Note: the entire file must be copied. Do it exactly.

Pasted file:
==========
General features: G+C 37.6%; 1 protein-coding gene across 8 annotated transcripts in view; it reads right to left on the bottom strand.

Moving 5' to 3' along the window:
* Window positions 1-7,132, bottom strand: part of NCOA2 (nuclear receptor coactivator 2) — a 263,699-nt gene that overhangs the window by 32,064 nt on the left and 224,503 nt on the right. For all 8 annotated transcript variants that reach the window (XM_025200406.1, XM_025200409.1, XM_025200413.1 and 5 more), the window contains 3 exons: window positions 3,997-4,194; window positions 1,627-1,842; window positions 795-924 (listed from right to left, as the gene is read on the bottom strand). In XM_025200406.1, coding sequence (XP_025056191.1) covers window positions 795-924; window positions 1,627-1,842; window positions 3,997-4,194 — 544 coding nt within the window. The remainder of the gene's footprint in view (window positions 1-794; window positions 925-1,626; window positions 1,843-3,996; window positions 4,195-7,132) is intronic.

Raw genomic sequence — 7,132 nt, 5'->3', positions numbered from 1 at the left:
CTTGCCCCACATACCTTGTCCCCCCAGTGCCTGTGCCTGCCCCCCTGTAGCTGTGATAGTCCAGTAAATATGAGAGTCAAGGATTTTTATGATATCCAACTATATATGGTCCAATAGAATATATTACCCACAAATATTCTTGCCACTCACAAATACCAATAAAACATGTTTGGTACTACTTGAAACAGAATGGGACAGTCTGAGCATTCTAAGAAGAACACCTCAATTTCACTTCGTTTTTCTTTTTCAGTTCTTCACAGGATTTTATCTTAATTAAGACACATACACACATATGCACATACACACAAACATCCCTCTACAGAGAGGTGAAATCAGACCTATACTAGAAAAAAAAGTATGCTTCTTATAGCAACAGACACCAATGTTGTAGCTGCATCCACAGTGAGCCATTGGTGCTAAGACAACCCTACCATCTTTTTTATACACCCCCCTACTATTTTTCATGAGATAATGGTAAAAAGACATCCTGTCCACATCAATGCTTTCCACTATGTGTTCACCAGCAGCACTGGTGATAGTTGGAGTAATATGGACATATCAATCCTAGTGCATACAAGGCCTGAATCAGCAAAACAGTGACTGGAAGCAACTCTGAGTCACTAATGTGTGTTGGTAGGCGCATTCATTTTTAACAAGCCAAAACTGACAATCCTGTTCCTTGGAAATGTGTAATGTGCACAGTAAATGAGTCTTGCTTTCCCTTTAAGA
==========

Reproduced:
General features: G+C 37.6%; 1 protein-coding gene across 8 annotated transcripts in view; it reads right to left on the bottom strand.

Moving 5' to 3' along the window:
* Window positions 1-7,132, bottom strand: part of NCOA2 (nuclear receptor coactivator 2) — a 263,699-nt gene that overhangs the window by 32,064 nt on the left and 224,503 nt on the right. For all 8 annotated transcript variants that reach the window (XM_025200406.1, XM_025200409.1, XM_025200413.1 and 5 more), the window contains 3 exons: window positions 3,997-4,194; window positions 1,627-1,842; window positions 795-924 (listed from right to left, as the gene is read on the bottom strand). In XM_025200406.1, coding sequence (XP_025056191.1) covers window positions 795-924; window positions 1,627-1,842; window positions 3,997-4,194 — 544 coding nt within the window. The remainder of the gene's footprint in view (window positions 1-794; window positions 925-1,626; window positions 1,843-3,996; window positions 4,195-7,132) is intronic.

Raw genomic sequence — 7,132 nt, 5'->3', positions numbered from 1 at the left:
CTTGCCCCACATACCTTGTCCCCCCAGTGCCTGTGCCTGCCCCCCTGTAGCTGTGATAGTCCAGTAAATATGAGAGTCAAGGATTTTTATGATATCCAACTATATATGGTCCAATAGAATATATTACCCACAAATATTCTTGCCACTCACAAATACCAATAAAACATGTTTGGTACTACTTGAAACAGAATGGGACAGTCTGAGCATTCTAAGAAGAACACCTCAATTTCACTTCGTTTTTCTTTTTCAGTTCTTCACAGGATTTTATCTTAATTAAGACACATACACACATATGCACATACACACAAACATCCCTCTACAGAGAGGTGAAATCAGACCTATACTAGAAAAAAAAGTATGCTTCTTATAGCAACAGACACCAATGTTGTAGCTGCATCCACAGTGAGCCATTGGTGCTAAGACAACCCTACCATCTTTTTTATACACCCCCCTACTATTTTTCATGAGATAATGGTAAAAAGACATCCTGTCCACATCAATGCTTTCCACTATGTGTTCACCAGCAGCACTGGTGATAGTTGGAGTAATATGGACATATCAATCCTAGTGCATACAAGGCCTGAATCAGCAAAACAGTGACTGGAAGCAACTCTGAGTCACTAATGTGTGTTGGTAGGCGCATTCATTTTTAACAAGCCAAAACTGACAATCCTGTTCCTTGGAAATGTGTAATGTGCACAGTAAATGAGTCTTGCTTTCCCTTTAAGA